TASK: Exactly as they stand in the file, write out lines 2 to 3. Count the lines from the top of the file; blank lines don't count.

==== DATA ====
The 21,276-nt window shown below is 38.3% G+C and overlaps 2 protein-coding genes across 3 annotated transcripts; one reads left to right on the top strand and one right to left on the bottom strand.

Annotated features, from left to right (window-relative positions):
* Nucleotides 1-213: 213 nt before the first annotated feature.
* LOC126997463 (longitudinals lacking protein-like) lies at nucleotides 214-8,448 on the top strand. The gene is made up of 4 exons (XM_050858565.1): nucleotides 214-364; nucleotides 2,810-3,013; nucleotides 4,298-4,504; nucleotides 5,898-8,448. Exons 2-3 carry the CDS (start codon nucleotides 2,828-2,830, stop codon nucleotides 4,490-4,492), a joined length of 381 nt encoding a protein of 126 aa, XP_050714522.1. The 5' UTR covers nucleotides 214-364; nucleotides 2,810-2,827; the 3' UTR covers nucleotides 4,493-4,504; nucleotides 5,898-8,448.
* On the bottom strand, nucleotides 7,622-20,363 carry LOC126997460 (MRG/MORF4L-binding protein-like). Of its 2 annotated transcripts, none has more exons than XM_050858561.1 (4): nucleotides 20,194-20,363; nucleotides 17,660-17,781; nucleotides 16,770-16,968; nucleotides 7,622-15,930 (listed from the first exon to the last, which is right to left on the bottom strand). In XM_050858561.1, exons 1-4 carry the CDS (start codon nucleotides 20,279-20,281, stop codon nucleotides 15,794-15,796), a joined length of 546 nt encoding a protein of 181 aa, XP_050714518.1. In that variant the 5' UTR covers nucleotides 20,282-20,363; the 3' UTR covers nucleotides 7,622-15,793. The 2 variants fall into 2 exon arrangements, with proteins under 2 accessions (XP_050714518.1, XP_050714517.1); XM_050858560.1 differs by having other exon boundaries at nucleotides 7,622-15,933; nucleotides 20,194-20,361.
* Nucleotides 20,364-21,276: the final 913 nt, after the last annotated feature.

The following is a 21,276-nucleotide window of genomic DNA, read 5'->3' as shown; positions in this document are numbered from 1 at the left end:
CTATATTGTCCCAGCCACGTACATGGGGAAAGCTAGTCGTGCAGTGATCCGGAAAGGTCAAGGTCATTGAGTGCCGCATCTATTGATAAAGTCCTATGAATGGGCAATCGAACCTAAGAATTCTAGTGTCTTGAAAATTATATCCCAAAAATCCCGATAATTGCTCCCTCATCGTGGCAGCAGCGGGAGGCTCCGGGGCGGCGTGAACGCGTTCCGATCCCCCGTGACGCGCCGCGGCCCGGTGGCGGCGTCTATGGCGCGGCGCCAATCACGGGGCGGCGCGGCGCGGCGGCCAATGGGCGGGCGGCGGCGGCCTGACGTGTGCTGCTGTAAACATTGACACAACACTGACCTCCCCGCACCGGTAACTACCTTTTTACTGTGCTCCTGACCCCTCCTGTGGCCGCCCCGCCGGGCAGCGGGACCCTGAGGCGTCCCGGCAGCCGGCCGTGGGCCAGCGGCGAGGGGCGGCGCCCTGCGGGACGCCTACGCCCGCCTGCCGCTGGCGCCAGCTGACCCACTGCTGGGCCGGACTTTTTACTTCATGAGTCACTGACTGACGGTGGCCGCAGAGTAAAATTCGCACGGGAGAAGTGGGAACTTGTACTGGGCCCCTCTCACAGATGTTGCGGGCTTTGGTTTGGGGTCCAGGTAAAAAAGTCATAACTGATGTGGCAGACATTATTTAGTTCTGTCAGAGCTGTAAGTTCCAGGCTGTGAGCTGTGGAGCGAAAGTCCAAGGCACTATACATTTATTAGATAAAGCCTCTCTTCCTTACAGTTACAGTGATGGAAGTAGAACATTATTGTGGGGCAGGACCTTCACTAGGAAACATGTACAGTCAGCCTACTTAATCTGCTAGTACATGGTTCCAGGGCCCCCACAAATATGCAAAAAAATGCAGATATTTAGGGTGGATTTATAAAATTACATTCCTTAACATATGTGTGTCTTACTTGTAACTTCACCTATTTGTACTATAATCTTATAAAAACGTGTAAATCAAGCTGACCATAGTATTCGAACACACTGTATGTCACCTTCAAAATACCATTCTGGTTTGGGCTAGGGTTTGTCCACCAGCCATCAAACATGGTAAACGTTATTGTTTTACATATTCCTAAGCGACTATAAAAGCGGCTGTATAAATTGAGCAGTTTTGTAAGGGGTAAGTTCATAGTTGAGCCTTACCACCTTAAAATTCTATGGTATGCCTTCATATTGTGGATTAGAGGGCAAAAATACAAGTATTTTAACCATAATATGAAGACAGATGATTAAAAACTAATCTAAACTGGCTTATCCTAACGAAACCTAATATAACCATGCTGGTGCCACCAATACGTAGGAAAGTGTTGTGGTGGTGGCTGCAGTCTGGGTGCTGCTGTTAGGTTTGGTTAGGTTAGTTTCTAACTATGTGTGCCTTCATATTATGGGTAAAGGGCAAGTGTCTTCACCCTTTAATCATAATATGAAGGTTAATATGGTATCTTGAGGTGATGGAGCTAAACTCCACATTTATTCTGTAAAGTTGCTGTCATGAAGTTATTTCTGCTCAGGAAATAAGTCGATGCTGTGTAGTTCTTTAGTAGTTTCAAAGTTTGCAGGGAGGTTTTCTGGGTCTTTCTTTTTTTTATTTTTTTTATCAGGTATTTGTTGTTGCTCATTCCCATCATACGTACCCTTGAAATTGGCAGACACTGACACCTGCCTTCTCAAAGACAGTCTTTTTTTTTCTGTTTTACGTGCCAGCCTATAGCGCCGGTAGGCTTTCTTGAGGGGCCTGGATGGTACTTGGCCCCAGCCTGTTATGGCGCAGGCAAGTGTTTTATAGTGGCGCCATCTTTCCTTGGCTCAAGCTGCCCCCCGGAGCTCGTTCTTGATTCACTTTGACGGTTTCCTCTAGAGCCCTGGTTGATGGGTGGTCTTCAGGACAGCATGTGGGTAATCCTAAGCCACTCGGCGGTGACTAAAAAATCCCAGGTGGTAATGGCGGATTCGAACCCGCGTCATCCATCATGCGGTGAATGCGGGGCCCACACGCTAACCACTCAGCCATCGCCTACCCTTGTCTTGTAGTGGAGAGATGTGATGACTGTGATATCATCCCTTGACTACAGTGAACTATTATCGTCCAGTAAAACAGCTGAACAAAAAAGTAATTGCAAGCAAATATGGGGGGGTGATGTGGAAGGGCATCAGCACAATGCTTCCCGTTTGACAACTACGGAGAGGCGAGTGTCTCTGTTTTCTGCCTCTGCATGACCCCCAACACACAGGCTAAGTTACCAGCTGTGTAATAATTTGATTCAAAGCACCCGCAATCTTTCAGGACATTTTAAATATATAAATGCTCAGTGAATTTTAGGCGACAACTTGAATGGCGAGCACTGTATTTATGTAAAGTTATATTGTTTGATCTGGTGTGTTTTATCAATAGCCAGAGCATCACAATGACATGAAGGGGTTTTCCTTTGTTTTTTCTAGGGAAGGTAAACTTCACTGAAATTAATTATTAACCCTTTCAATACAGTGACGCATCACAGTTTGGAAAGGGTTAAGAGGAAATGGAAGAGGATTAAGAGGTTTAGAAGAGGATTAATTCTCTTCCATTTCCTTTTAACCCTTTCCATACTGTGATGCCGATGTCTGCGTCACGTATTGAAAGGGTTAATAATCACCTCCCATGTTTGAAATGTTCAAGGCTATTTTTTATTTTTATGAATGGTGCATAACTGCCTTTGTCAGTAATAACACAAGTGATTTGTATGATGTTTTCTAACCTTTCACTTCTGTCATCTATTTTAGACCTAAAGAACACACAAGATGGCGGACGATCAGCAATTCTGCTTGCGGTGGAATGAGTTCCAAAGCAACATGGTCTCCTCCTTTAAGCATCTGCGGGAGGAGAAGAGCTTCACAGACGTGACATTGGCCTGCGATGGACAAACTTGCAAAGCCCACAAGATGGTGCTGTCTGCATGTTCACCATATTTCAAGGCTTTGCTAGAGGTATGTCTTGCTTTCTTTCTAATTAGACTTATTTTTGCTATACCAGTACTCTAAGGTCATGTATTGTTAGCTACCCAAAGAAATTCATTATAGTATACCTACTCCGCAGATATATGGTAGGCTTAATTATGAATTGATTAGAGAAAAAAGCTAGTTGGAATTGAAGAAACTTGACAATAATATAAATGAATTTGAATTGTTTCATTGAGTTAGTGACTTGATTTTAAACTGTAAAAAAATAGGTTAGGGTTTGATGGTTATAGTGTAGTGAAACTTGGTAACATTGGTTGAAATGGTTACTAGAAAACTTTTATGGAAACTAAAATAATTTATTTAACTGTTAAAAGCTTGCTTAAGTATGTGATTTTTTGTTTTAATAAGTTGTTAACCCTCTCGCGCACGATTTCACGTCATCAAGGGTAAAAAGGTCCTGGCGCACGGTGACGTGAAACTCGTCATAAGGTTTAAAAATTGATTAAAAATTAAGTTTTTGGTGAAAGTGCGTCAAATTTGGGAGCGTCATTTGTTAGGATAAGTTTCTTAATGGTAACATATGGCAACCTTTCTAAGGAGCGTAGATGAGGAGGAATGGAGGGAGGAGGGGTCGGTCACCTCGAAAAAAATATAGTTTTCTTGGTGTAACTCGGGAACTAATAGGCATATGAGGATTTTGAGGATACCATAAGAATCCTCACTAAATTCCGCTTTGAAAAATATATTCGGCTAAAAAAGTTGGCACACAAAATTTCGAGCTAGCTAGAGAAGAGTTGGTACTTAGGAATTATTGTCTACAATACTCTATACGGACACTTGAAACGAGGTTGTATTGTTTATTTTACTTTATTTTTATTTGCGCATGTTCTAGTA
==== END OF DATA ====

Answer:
Annotated features, from left to right (window-relative positions):
* Nucleotides 1-213: 213 nt before the first annotated feature.